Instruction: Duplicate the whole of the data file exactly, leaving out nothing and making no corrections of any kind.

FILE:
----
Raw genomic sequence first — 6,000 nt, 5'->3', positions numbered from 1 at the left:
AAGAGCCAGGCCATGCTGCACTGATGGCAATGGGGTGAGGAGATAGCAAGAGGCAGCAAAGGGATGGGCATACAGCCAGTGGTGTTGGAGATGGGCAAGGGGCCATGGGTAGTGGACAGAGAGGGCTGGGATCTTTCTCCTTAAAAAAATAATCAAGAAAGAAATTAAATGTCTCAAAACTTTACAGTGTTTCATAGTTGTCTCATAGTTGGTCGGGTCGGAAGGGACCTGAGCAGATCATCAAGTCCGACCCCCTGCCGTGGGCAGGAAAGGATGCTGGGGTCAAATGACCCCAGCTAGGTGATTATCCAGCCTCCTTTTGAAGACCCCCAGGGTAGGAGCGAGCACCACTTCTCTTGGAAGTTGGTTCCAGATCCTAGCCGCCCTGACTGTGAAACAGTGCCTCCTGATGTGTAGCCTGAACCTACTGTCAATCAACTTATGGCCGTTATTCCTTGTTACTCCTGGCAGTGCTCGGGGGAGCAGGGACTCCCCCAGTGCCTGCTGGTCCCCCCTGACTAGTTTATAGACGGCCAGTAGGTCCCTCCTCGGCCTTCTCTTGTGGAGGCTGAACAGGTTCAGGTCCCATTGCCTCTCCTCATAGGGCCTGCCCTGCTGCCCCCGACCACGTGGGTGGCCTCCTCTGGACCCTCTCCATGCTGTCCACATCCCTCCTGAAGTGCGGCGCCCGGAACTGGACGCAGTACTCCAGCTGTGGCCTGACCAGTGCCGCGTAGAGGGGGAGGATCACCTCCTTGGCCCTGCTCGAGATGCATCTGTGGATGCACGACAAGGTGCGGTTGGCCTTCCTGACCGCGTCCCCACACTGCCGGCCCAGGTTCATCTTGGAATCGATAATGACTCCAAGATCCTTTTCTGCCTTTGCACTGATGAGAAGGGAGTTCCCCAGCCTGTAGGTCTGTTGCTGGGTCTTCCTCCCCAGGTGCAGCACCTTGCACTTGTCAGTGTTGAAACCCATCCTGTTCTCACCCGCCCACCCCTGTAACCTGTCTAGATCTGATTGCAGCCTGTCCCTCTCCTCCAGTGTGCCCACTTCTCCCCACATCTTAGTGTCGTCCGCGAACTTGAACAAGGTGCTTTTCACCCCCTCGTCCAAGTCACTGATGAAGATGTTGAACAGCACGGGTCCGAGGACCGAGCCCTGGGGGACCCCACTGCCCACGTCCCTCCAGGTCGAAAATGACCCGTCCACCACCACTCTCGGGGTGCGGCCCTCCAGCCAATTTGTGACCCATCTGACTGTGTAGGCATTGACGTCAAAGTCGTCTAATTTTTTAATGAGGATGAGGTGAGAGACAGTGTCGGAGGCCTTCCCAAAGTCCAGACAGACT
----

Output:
Raw genomic sequence first — 6,000 nt, 5'->3', positions numbered from 1 at the left:
AAGAGCCAGGCCATGCTGCACTGATGGCAATGGGGTGAGGAGATAGCAAGAGGCAGCAAAGGGATGGGCATACAGCCAGTGGTGTTGGAGATGGGCAAGGGGCCATGGGTAGTGGACAGAGAGGGCTGGGATCTTTCTCCTTAAAAAAATAATCAAGAAAGAAATTAAATGTCTCAAAACTTTACAGTGTTTCATAGTTGTCTCATAGTTGGTCGGGTCGGAAGGGACCTGAGCAGATCATCAAGTCCGACCCCCTGCCGTGGGCAGGAAAGGATGCTGGGGTCAAATGACCCCAGCTAGGTGATTATCCAGCCTCCTTTTGAAGACCCCCAGGGTAGGAGCGAGCACCACTTCTCTTGGAAGTTGGTTCCAGATCCTAGCCGCCCTGACTGTGAAACAGTGCCTCCTGATGTGTAGCCTGAACCTACTGTCAATCAACTTATGGCCGTTATTCCTTGTTACTCCTGGCAGTGCTCGGGGGAGCAGGGACTCCCCCAGTGCCTGCTGGTCCCCCCTGACTAGTTTATAGACGGCCAGTAGGTCCCTCCTCGGCCTTCTCTTGTGGAGGCTGAACAGGTTCAGGTCCCATTGCCTCTCCTCATAGGGCCTGCCCTGCTGCCCCCGACCACGTGGGTGGCCTCCTCTGGACCCTCTCCATGCTGTCCACATCCCTCCTGAAGTGCGGCGCCCGGAACTGGACGCAGTACTCCAGCTGTGGCCTGACCAGTGCCGCGTAGAGGGGGAGGATCACCTCCTTGGCCCTGCTCGAGATGCATCTGTGGATGCACGACAAGGTGCGGTTGGCCTTCCTGACCGCGTCCCCACACTGCCGGCCCAGGTTCATCTTGGAATCGATAATGACTCCAAGATCCTTTTCTGCCTTTGCACTGATGAGAAGGGAGTTCCCCAGCCTGTAGGTCTGTTGCTGGGTCTTCCTCCCCAGGTGCAGCACCTTGCACTTGTCAGTGTTGAAACCCATCCTGTTCTCACCCGCCCACCCCTGTAACCTGTCTAGATCTGATTGCAGCCTGTCCCTCTCCTCCAGTGTGCCCACTTCTCCCCACATCTTAGTGTCGTCCGCGAACTTGAACAAGGTGCTTTTCACCCCCTCGTCCAAGTCACTGATGAAGATGTTGAACAGCACGGGTCCGAGGACCGAGCCCTGGGGGACCCCACTGCCCACGTCCCTCCAGGTCGAAAATGACCCGTCCACCACCACTCTCGGGGTGCGGCCCTCCAGCCAATTTGTGACCCATCTGACTGTGTAGGCATTGACGTCAAAGTCGTCTAATTTTTTAATGAGGATGAGGTGAGAGACAGTGTCGGAGGCCTTCCCAAAGTCCAGACAGACT